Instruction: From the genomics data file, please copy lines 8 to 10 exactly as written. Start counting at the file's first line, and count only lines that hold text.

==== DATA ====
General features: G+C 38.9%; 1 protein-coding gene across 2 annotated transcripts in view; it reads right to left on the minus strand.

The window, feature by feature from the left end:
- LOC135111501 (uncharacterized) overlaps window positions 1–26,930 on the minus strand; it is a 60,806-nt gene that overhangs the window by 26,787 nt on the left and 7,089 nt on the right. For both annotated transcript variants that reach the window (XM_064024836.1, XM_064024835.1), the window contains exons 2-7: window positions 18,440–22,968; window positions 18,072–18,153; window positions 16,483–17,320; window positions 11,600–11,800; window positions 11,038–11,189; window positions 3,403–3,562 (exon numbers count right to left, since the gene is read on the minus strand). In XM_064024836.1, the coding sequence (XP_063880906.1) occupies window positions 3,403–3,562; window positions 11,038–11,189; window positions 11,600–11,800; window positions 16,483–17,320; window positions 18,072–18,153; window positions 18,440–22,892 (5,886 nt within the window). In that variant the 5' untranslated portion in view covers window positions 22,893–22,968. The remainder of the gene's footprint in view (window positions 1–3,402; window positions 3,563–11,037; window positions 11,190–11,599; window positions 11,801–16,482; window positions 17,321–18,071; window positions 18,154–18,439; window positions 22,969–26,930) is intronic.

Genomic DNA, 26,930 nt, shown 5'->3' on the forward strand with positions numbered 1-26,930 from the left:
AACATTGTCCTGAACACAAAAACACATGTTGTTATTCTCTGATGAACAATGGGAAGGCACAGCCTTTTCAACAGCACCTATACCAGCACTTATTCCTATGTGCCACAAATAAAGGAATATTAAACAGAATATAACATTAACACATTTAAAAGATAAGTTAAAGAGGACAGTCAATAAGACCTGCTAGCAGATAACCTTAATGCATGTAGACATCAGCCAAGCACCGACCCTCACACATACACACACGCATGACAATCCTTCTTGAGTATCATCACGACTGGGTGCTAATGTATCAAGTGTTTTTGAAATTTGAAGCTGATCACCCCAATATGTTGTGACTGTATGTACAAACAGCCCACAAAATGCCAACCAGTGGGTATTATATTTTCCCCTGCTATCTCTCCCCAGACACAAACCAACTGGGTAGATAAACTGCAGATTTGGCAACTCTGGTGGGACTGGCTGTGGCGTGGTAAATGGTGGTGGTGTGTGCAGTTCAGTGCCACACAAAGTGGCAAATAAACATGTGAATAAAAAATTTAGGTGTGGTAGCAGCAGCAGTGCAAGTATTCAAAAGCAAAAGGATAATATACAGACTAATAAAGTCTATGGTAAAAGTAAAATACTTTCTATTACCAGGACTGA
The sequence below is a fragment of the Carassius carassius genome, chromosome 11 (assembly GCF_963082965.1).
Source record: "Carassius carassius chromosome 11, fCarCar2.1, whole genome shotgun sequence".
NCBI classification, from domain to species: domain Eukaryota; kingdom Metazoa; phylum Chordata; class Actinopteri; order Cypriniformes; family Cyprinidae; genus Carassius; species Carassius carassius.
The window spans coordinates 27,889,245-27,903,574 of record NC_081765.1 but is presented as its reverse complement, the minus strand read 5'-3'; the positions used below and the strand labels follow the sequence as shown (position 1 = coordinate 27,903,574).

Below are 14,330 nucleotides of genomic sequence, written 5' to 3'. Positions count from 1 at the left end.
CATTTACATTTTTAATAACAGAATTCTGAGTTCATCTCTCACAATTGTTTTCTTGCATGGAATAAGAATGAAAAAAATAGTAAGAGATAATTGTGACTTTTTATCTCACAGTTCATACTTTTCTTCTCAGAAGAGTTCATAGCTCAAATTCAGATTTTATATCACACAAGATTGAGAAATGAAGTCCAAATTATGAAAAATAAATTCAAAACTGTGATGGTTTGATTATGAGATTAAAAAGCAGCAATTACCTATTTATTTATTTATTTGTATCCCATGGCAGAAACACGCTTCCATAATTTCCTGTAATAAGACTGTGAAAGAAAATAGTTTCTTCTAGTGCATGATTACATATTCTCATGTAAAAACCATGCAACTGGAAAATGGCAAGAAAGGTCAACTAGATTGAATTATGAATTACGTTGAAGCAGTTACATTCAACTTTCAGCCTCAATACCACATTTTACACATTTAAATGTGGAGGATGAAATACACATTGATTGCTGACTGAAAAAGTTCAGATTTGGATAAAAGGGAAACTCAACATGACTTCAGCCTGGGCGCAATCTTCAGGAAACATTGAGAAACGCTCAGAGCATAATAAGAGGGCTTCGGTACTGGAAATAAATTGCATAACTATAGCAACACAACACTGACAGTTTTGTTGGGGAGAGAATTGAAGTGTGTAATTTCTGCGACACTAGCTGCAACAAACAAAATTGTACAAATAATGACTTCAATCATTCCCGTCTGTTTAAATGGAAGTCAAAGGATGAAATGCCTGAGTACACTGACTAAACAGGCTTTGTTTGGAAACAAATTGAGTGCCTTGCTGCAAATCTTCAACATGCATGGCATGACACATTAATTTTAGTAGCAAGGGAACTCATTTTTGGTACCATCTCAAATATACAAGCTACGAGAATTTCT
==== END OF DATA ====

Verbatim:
NCBI classification, from domain to species: domain Eukaryota; kingdom Metazoa; phylum Chordata; class Actinopteri; order Cypriniformes; family Cyprinidae; genus Carassius; species Carassius carassius.
The window spans coordinates 27,889,245-27,903,574 of record NC_081765.1 but is presented as its reverse complement, the minus strand read 5'-3'; the positions used below and the strand labels follow the sequence as shown (position 1 = coordinate 27,903,574).

Below are 14,330 nucleotides of genomic sequence, written 5' to 3'. Positions count from 1 at the left end.